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Police Forces receive more than 2,400 reports of drone incidents in 2018 including criminal damage, harassment and voyeurism.

 

Police chiefs have warned drone users they will face “serious consequences” if they use the gadgets to commit crimes – with the number of reported incidents rising by 40% between 2016 and 2018.

 

A Sky News investigation found forces across the UK received more than 2,400 reports of incidents involving drones in 2018 – including road traffic collisions, criminal damage and voyeurism.

 

Drone Forensics is being used more and more in Law Enforcement Investigations to aid in Drone misuse convictions.

 

There were also dozens of reports of drones being flown in the flight paths of airports between 2016 and 2018, risking a repeat of the major disruption seen at Heathrow and Gatwick in recent months.

The National Police Chiefs’ Council (NPCC) said it is now working with the government and the Civil Aviation Authority on future laws “to meet the challenges and risks posed by drones”.

LONDON, ENGLAND - DECEMBER 21: Passengers wait in the South Terminal building at London Gatwick Airport after flights resumed today on December 21, 2018 in London, England. Authorities at Gatwick have reopened the runway after drones were spotted over the airport on the night of December 19. The shutdown sparked a succession of delays and diversions in the run up to the Christmas getaway, in what authorities have called a 'deliberate act' to disrupt the airport. Police continue their search for
Image:More than 1,000 flights were disrupted after drone sightings at Gatwick Airport

In total, police forces said they received 2,435 reports of drone incidents in 2018 – up 2% on 2017 (2,377 incidents) and 42% higher than 2016 (1,709 incidents).

The actual number of drone incidents is likely to be much higher, as just 20 of the UK’s 45 police forces answered freedom of information requests from Sky News.

Number of drone incidents reported to police

Gwent Police said a person had complained in 2018 that a drone was used to film them while they were naked. The force also received reports of a drone filming a cash machine, and another being flown over the M4.

Nottinghamshire Police said drones were linked to two harassment/stalking crimes in 2017 and 2018 and three hate incidents, while Kent Police received reports of a drone flying over the M20 and another falling on to a motorway.

Bedfordshire Police said it recorded 282 drone incidents between 2016 and 2018 – including 28 reports of drones being flown in an airport’s flight path and 21 reports of the devices being operated over schools or children’s nurseries.

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The Police Service of Northern Ireland (PSNI) recorded 301 drone incidents in 2018 – up from 258 in 2017 and 197 in 2016 – including nearly 30 reports of anti-social behaviour last year.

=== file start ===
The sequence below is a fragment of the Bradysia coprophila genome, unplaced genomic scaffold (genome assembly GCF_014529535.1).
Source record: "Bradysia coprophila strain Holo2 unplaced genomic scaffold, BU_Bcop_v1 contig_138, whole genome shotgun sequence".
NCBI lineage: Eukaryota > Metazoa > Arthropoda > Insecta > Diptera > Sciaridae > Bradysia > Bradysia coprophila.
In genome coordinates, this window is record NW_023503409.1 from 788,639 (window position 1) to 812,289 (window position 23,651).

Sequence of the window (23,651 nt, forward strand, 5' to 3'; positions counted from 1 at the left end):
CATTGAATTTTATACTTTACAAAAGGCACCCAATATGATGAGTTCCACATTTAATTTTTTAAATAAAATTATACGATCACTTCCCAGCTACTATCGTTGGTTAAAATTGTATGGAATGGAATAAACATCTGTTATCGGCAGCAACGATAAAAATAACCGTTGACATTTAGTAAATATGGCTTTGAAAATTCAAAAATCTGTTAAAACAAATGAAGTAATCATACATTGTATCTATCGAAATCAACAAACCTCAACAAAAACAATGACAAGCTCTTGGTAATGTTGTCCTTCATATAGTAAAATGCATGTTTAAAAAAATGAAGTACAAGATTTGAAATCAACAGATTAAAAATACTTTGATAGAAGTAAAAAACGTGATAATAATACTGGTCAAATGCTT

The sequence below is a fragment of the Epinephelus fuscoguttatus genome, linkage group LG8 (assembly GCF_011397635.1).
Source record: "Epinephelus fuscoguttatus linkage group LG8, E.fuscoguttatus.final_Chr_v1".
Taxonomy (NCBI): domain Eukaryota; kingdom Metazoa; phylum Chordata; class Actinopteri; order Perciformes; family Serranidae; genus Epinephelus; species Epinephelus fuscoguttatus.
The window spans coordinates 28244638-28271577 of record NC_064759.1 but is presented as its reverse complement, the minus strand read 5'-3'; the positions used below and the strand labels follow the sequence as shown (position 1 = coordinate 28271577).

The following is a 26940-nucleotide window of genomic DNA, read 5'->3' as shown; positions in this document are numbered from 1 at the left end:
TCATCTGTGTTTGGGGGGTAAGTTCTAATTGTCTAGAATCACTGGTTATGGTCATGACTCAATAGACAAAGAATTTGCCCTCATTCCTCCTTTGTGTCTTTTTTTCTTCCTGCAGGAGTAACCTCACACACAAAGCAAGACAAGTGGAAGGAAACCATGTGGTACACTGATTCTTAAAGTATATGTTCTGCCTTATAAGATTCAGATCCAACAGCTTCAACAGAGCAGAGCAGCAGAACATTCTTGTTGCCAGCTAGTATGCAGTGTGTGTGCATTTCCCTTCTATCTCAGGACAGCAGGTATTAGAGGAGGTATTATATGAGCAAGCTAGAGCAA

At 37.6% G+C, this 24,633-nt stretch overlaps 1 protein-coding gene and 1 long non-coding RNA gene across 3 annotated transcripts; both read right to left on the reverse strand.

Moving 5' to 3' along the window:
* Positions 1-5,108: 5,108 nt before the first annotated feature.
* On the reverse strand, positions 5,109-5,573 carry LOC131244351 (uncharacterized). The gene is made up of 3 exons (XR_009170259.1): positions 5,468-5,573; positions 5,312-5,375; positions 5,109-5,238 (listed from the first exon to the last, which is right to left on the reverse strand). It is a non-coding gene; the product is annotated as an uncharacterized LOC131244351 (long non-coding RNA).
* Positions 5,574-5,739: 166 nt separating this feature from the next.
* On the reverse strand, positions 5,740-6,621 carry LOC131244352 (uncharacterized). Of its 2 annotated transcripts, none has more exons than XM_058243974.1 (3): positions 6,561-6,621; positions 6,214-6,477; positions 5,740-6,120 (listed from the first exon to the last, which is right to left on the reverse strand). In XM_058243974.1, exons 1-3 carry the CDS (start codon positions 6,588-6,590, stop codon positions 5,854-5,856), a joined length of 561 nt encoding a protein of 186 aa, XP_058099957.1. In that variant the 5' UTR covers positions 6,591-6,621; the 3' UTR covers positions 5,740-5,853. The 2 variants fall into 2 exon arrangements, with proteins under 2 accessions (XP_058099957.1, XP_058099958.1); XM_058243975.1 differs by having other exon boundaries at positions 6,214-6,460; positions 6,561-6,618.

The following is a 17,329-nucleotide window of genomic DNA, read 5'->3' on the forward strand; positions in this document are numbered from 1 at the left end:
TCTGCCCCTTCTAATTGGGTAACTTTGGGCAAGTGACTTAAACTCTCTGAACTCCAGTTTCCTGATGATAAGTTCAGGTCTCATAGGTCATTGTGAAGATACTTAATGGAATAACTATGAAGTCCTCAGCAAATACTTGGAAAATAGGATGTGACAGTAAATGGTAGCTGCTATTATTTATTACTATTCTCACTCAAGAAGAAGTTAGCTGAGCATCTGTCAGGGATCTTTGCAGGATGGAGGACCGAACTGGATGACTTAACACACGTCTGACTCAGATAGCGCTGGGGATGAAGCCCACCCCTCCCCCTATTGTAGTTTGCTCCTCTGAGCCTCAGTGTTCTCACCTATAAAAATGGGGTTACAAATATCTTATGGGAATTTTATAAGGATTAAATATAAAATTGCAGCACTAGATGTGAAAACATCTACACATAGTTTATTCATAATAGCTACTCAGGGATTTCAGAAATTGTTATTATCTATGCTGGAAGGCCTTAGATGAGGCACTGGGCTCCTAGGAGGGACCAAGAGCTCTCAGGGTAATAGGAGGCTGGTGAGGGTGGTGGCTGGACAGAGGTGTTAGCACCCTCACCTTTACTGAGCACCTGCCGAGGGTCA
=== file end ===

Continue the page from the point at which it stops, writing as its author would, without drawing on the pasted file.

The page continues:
Leicestershire Police said drone incidents included reports of harassment, voyeurism, criminal damage, road users being endangered and a civil aviation incident, while Hertfordshire Police listed several road traffic collisions among its drone incidents.

Meanwhile, North Wales Police said it received a report of a drone being flown in the flight path of Hawarden airport and another being used to film people “tombstoning” off a cliff into water.

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Drones have GPS systems fitted which stop them from functioning when they exceed height restrictions
Image:Drone incidents included reports of harassment, voyeurism and criminal damage

Among more minor incidents recorded, Cambridgeshire Police said it had received reports of drones being used to drop paintballs into people’s gardens, while Avon and Somerset Police said it received reports of damage after a drone fell on to a car.

Some forces provided details of every incident involving a drone they had recorded – including non-crimes – while others only provided details of crimes featuring the devices.

Details of the incidents come after it was announced that the “no-fly zone” for drones around UK airports is to be extended to 5km (three miles), with anyone violating the rules facing a prison sentence of up to five years.

Deputy Chief Constable Serena Kennedy, the NPCC’s lead for the criminal use of drones, said: “Those who choose to use drones for a criminal purpose should be in no doubt that they face serious consequences and police will use all available powers to investigate and prosecute them.

“Before anyone uses a drone it is vital they make themselves aware of their responsibilities and the rules to make sure these devices are operated in a safe way.

“We are currently working with government, the Civil Aviation Authority and others on future legislation to meet the challenges and risks posed by drones. At the same time all forces are working together to ensure consistency in the way these incidents are recorded and investigated.”

 

https://news.sky.com/story/police-warn-drone-users-after-incidents-soar-by-40-in-two-years-11637695